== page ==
Oregon State Police responded on July 9 at 1:52 PM to a two-vehicle wreck at the intersection of Highway 101 and Long Prairie Road.
The preliminary investigation showed that a Hyundai SUV, driven by Miriam Wolfe, 90, was crossing Highway 101 going west from Long Prairie Road onto Gienger Road. She drove into the path of a Jeep Cherokee driven by Alan Mulvaney, 38, that was going southbound on Highway 101 and could not avoid the Hyundai.
Both drivers were injured and taken to a local hospital, where Wolfe was pronounced dead. Mulvaney is still being treated for his accident injuries.
How To File an Accident Claim Against a Deceased Driver?
It appears in the above accident that the negligent driver is deceased. But how do you file a claim against a deceased driver in Oregon if you have injuries? The usual process is to file a personal injury claim against the estate of the deceased driver.
Usually a family member of the descendant is appointed to handle the estate, which includes any debts and assets the decedent had. If the only asset the decedent had was their insurance policy, then the injured parties need to submit the claim through the insurance company.
How Do You Prove Liability When A Driver Dies?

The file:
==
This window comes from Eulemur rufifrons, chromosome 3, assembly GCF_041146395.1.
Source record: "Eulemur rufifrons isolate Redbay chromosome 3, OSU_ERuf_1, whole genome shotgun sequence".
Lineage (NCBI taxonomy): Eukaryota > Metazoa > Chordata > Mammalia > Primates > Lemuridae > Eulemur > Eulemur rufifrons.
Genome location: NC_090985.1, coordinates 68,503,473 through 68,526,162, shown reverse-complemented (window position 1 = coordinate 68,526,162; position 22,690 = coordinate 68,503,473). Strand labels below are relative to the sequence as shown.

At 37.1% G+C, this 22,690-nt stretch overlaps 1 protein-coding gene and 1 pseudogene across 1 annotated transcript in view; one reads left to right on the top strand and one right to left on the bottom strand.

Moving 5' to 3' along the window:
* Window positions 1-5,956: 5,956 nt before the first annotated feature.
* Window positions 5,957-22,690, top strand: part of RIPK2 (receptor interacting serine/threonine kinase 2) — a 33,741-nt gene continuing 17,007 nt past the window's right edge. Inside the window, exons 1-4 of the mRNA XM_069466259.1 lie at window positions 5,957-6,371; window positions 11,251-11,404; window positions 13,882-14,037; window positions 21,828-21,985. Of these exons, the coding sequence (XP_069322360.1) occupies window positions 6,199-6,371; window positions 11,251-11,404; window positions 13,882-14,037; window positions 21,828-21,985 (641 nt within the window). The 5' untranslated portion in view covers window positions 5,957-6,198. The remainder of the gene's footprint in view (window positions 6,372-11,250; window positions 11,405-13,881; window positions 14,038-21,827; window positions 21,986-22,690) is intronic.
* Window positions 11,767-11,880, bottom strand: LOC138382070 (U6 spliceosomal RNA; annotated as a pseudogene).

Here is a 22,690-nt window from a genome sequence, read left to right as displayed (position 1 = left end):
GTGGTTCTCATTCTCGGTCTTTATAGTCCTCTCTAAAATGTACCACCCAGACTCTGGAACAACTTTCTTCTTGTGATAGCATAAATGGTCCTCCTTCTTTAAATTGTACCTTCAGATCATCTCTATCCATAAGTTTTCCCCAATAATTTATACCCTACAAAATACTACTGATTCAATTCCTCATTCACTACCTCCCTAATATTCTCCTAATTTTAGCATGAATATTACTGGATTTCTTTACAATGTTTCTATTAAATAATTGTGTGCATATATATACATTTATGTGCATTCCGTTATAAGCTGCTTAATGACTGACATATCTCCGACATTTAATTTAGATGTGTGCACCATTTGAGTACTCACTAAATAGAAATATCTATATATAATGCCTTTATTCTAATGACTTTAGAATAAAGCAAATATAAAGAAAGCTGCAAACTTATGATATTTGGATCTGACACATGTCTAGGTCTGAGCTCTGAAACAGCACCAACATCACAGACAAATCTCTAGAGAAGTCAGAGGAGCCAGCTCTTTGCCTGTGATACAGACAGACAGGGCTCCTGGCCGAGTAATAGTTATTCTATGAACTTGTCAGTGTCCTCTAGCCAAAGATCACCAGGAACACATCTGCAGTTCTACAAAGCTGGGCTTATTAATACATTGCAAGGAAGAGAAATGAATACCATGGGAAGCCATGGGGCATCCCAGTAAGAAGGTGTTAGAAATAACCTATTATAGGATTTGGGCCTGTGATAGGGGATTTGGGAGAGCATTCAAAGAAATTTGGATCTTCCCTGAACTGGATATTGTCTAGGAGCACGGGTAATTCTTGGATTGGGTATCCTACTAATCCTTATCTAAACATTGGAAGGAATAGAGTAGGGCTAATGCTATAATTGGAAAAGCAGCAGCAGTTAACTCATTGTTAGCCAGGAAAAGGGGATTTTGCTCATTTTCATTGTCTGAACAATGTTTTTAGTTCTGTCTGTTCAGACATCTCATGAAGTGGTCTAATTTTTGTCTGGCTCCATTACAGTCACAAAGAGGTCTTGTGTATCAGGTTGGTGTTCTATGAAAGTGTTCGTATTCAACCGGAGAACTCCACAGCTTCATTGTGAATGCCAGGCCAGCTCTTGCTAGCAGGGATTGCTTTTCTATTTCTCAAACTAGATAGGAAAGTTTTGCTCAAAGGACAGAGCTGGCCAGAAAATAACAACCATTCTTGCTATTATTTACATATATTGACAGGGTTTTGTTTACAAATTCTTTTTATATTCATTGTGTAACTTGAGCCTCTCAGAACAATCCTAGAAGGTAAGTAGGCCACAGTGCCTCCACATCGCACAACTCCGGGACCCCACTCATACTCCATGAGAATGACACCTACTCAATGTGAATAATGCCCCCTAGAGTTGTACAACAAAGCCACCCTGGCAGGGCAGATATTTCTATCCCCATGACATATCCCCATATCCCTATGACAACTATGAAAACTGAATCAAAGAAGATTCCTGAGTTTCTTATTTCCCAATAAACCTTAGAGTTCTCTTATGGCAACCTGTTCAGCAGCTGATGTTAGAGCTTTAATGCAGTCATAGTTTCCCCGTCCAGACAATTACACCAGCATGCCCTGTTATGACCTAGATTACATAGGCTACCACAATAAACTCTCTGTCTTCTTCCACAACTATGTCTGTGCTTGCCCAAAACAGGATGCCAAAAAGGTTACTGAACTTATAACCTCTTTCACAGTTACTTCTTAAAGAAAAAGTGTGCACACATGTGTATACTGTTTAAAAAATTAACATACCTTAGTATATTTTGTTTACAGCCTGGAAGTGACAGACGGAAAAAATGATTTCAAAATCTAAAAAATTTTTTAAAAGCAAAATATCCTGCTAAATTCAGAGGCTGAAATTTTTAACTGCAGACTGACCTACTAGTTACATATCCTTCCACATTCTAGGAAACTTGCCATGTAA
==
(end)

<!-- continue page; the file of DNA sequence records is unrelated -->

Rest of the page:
The death of the possibly responsible driver makes it more difficult to prove how the car accident happened. First of all, dead people cannot answer questions about the crash. In many cases, a living driver will admit they caused the accident or will give answers that prove they were at fault.
However, liability in a car accident may be proven without testimony from anyone. Liability can be proven by physical evidence, including where and how the vehicles were damaged. Also important is the street layout, physical position of the cars after the accident, and other physical evidence. If the deceased driver was drunk or on medication at the time of the crash, toxicology reports can verify this was a contributor to the accident.
Independent witnesses usually can testify in cases where the possibly liable driver died. For instance, police officers in Oregon can testify if the driver dies. Injured accident victims, even if they cannot provide information about liability issues, usually can comment about their injuries, pain and suffering, and financial damages.
Contact The Herron Law Firm Today For a Free Consultation
If you are in a car accident where the liable driver died, you still can file a claim against the driver’s estate or their auto insurance policy. These cases can be complicated, so it is prudent to contact an experienced Portland, Oregon personal injury attorney to handle your case. The Herron Law Firm is highly experienced in handling all types of car accident personal injury cases, so give them a call today.